This potentially puts the achievement of quantum supremacy mere months away. John Martinis, who runs the research group at Google Labs believes quantum supremacy is within the field’s grasp.  In an interview for Project Q’s forthcoming documentary on the future of quantum technologies (see the teaser below), Martinis discusses why his team wants to reach quantum supremacy, what it means for the field and how they plan to do it. Essentially by demonstrating a quantum computer’s ability to compute beyond the power of a classical machine it proves that the theoretical power of quantum computers can be a reality.

While at NASA-Ames, the Project Q team also interviewed Rajiv Biswas, the Director of Exploration Technology, who noted that quantum computing has come a long way, but is still in its experimental stage. Numerous engineering challenges are posed by quantum mechanics, one of the most exotic of the sciences; but for Google and NASA the ability to solve large scale complex problems make developing the technology highly appealing.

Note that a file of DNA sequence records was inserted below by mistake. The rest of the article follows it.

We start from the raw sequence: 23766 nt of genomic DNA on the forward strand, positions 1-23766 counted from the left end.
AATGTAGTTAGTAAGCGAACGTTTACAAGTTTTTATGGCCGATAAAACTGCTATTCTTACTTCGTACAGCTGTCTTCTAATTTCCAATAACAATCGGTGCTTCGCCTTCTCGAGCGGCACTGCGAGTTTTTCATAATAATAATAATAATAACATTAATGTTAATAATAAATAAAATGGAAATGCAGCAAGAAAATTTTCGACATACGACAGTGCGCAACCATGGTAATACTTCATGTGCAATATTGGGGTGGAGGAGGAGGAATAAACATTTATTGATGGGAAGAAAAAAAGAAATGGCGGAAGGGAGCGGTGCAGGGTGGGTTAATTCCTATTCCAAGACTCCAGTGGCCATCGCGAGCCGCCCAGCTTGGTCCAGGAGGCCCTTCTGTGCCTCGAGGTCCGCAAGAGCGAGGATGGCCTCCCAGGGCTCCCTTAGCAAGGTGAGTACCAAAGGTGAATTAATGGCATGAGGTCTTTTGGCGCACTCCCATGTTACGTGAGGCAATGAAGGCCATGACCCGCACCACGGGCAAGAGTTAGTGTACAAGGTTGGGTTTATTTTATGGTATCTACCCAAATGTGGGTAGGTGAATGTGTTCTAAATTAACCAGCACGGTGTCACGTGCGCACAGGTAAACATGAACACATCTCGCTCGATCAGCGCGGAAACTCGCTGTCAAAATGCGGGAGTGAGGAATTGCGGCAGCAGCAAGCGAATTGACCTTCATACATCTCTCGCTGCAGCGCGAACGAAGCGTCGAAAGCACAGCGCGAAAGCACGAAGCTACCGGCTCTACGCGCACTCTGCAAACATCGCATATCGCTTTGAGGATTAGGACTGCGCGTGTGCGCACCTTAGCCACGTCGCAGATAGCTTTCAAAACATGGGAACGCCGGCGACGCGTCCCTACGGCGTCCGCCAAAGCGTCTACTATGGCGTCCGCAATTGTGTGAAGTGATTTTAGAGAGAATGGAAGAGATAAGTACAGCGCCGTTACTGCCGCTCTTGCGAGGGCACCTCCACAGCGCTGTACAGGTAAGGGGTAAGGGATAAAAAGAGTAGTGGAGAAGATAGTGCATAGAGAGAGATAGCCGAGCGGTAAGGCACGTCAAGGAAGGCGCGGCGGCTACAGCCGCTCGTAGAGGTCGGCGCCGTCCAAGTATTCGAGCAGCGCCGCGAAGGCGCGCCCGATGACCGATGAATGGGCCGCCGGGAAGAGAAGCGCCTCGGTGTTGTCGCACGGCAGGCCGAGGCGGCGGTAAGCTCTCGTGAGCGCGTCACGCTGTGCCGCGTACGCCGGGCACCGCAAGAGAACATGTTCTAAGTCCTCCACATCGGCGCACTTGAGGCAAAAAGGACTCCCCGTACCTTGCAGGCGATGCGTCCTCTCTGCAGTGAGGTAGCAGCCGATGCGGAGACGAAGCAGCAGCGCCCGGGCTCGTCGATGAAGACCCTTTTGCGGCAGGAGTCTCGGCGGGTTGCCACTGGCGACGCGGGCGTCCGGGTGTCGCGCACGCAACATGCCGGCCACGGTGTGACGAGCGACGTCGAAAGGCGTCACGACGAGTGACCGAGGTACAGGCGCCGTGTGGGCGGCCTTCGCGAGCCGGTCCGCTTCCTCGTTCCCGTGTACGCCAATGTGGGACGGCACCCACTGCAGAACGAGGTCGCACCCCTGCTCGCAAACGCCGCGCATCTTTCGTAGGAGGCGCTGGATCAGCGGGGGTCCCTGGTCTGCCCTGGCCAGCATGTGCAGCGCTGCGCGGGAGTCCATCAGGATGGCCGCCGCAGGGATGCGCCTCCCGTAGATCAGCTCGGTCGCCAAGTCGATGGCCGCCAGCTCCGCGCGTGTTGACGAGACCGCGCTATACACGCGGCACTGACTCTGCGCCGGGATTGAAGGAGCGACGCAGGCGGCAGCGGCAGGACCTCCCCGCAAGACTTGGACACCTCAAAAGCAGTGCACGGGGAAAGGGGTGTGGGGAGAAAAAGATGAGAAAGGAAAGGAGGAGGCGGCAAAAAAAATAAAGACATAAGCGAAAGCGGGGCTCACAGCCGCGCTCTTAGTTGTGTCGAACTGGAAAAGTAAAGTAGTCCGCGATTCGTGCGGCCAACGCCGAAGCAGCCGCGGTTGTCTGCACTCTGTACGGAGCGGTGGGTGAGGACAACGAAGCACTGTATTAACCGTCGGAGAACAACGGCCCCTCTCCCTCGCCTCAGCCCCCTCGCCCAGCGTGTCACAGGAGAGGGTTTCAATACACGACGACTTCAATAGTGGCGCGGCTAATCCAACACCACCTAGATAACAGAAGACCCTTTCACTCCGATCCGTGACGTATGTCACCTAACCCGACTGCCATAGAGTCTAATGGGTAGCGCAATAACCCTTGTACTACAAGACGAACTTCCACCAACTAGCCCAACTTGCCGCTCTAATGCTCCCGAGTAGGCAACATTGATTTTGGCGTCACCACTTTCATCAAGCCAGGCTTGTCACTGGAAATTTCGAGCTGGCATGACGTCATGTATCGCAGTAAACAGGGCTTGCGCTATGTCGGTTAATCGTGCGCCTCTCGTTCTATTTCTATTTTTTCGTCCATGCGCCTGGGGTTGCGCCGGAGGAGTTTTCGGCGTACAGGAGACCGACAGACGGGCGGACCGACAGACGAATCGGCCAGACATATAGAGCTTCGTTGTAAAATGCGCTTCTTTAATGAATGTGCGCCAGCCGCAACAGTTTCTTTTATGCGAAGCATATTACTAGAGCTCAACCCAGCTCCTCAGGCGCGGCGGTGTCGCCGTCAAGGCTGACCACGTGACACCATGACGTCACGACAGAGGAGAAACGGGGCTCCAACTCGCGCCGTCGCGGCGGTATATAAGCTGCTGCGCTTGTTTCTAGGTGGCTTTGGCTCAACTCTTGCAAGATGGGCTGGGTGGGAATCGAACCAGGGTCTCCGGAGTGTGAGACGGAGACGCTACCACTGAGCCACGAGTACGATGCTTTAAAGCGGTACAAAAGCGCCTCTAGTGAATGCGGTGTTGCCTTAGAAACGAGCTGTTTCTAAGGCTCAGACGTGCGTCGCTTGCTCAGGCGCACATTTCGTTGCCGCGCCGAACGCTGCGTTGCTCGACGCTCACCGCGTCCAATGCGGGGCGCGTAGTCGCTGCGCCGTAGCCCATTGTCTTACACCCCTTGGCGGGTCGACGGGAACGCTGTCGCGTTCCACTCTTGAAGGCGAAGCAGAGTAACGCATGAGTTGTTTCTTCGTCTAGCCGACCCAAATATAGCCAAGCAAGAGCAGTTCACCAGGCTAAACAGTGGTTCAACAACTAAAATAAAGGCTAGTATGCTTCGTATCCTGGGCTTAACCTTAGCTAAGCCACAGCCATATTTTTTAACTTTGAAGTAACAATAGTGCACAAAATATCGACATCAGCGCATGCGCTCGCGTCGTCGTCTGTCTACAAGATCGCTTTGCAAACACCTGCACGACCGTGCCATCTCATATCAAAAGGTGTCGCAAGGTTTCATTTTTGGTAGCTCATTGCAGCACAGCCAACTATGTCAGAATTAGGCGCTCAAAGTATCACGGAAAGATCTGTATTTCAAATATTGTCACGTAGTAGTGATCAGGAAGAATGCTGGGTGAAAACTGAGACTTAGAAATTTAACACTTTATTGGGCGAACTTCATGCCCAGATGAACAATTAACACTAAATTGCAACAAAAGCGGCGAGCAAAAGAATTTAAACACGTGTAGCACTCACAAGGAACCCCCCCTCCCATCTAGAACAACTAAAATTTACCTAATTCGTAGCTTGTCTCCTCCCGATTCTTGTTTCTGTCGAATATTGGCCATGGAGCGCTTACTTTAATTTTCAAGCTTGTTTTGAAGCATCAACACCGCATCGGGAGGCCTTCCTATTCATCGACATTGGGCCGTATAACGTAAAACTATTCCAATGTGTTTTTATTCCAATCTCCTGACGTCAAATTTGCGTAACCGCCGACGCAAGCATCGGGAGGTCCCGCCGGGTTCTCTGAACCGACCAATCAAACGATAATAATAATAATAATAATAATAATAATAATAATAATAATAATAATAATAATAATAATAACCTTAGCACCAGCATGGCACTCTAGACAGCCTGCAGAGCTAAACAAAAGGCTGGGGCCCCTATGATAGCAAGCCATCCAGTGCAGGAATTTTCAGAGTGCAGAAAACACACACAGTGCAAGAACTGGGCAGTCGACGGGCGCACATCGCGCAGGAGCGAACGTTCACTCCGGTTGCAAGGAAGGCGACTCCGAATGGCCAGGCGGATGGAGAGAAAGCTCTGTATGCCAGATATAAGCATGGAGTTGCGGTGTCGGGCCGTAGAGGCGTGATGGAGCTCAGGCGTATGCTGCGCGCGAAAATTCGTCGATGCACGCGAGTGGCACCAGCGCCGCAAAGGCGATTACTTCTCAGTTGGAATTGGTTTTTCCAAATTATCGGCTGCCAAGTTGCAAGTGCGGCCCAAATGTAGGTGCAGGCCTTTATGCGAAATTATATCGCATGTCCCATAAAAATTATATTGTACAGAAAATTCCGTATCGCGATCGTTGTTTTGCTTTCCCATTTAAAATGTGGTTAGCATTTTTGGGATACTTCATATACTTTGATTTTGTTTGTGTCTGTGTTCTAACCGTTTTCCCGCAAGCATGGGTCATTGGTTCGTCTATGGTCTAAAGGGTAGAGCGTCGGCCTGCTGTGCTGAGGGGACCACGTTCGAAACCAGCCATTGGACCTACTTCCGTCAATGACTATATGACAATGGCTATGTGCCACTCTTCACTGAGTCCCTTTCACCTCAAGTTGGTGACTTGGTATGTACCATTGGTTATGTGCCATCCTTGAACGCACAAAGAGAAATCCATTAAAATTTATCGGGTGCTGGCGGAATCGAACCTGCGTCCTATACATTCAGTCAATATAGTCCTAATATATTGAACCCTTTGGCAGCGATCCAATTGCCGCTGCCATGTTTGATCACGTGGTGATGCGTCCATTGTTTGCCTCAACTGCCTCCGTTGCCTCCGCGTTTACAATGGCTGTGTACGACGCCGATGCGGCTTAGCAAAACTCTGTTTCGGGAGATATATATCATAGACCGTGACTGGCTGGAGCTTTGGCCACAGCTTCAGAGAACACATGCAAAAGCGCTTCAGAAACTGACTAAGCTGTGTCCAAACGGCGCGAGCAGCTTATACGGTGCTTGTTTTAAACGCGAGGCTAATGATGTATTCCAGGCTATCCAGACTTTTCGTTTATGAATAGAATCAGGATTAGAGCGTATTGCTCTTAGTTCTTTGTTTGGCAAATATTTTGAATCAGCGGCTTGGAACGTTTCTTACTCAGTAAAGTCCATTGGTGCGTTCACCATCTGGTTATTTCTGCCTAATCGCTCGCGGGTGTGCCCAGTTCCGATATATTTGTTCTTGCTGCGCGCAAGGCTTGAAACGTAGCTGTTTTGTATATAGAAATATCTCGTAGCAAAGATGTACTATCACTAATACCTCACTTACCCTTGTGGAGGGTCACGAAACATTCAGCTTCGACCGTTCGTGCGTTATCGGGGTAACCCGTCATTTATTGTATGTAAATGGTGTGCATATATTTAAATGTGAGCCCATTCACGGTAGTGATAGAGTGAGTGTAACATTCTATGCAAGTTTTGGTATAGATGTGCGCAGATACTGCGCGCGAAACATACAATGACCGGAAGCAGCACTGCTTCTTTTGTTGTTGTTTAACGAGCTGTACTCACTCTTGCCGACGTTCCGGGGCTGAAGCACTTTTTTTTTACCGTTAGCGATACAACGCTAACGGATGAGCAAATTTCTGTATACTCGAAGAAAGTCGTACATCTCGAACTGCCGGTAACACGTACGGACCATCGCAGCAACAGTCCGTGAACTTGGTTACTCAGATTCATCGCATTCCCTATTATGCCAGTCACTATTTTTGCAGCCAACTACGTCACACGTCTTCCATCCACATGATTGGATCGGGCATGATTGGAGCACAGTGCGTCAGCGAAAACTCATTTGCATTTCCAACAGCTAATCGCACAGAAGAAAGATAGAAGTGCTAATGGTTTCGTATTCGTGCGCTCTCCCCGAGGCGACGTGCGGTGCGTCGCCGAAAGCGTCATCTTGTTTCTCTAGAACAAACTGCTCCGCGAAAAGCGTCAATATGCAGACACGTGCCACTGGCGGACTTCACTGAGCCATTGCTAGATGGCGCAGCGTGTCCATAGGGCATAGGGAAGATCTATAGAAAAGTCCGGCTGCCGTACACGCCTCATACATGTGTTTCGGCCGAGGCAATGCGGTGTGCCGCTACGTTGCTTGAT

The test is prompted by lingering doubts about the capabilities of the Bristlecone chips. Daniel Lidar, Director of the Center for Quantum Information Science and Technology at the University of Southern California told the review that the goalposts for supremacy are not static. Advances in classical supercomputers are pushing the boundaries for quantum supremacy further away, as quantum physicists race to make improvements in their own field. Still, Lidar doesn’t rule out the possibility of a quantum supremacy demonstration in the coming months.

The Google-NASA space agreement has set a timeline for supremacy: another milestone in the race to a scalable quantum computer and one that puts other quantum powers on notice. Whether successful or not the Google-NASA space agreement will establish a new practical standard for measuring quantum supremacy which could be universally adopted. This is important as the transformation of quantum theory into real products with user friendly software will require the development of common standards that are both scientifically rigorous and commercially applicable.  Stay tuned for the results – and the Project Q documentary.

 

 

 

 

Artificial Intelligence

The Making of Ethical Machines


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BLADE RUNNER 2049Niander Wallace pondering the creation of life altering new technologies in Blade Runner 2049. Image credit: Sony Pictures/Warner Brothers.

Alexander Vipond